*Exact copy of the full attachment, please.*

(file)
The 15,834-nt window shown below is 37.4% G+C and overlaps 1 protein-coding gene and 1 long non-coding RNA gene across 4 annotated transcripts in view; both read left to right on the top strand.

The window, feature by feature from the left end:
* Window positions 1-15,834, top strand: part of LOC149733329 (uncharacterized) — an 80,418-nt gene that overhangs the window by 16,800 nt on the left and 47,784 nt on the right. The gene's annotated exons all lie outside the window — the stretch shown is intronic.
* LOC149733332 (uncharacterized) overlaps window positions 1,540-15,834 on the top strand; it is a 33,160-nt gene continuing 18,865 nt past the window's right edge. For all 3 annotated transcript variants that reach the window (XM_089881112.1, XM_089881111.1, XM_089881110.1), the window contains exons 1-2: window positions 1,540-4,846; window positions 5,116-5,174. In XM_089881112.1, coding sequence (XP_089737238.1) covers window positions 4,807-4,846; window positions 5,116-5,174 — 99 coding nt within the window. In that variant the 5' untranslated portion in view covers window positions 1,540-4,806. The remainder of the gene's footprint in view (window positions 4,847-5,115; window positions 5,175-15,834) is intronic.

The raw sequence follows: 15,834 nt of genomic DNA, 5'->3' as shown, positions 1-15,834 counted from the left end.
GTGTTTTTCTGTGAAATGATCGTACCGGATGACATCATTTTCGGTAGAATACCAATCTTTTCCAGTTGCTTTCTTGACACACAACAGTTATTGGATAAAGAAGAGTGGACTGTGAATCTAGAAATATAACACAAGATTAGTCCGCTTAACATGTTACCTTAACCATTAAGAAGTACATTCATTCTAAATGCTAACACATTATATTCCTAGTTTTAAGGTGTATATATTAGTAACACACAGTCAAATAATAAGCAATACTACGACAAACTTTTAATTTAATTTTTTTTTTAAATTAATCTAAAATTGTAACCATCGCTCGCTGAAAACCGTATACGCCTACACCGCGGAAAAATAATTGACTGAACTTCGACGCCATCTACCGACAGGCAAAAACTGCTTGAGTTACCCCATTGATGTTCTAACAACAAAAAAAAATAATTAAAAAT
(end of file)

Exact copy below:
The 15,834-nt window shown below is 37.4% G+C and overlaps 1 protein-coding gene and 1 long non-coding RNA gene across 4 annotated transcripts in view; both read left to right on the top strand.

The window, feature by feature from the left end:
* Window positions 1-15,834, top strand: part of LOC149733329 (uncharacterized) — an 80,418-nt gene that overhangs the window by 16,800 nt on the left and 47,784 nt on the right. The gene's annotated exons all lie outside the window — the stretch shown is intronic.
* LOC149733332 (uncharacterized) overlaps window positions 1,540-15,834 on the top strand; it is a 33,160-nt gene continuing 18,865 nt past the window's right edge. For all 3 annotated transcript variants that reach the window (XM_089881112.1, XM_089881111.1, XM_089881110.1), the window contains exons 1-2: window positions 1,540-4,846; window positions 5,116-5,174. In XM_089881112.1, coding sequence (XP_089737238.1) covers window positions 4,807-4,846; window positions 5,116-5,174 — 99 coding nt within the window. In that variant the 5' untranslated portion in view covers window positions 1,540-4,806. The remainder of the gene's footprint in view (window positions 4,847-5,115; window positions 5,175-15,834) is intronic.

The raw sequence follows: 15,834 nt of genomic DNA, 5'->3' as shown, positions 1-15,834 counted from the left end.
GTGTTTTTCTGTGAAATGATCGTACCGGATGACATCATTTTCGGTAGAATACCAATCTTTTCCAGTTGCTTTCTTGACACACAACAGTTATTGGATAAAGAAGAGTGGACTGTGAATCTAGAAATATAACACAAGATTAGTCCGCTTAACATGTTACCTTAACCATTAAGAAGTACATTCATTCTAAATGCTAACACATTATATTCCTAGTTTTAAGGTGTATATATTAGTAACACACAGTCAAATAATAAGCAATACTACGACAAACTTTTAATTTAATTTTTTTTTTAAATTAATCTAAAATTGTAACCATCGCTCGCTGAAAACCGTATACGCCTACACCGCGGAAAAATAATTGACTGAACTTCGACGCCATCTACCGACAGGCAAAAACTGCTTGAGTTACCCCATTGATGTTCTAACAACAAAAAAAAATAATTAAAAAT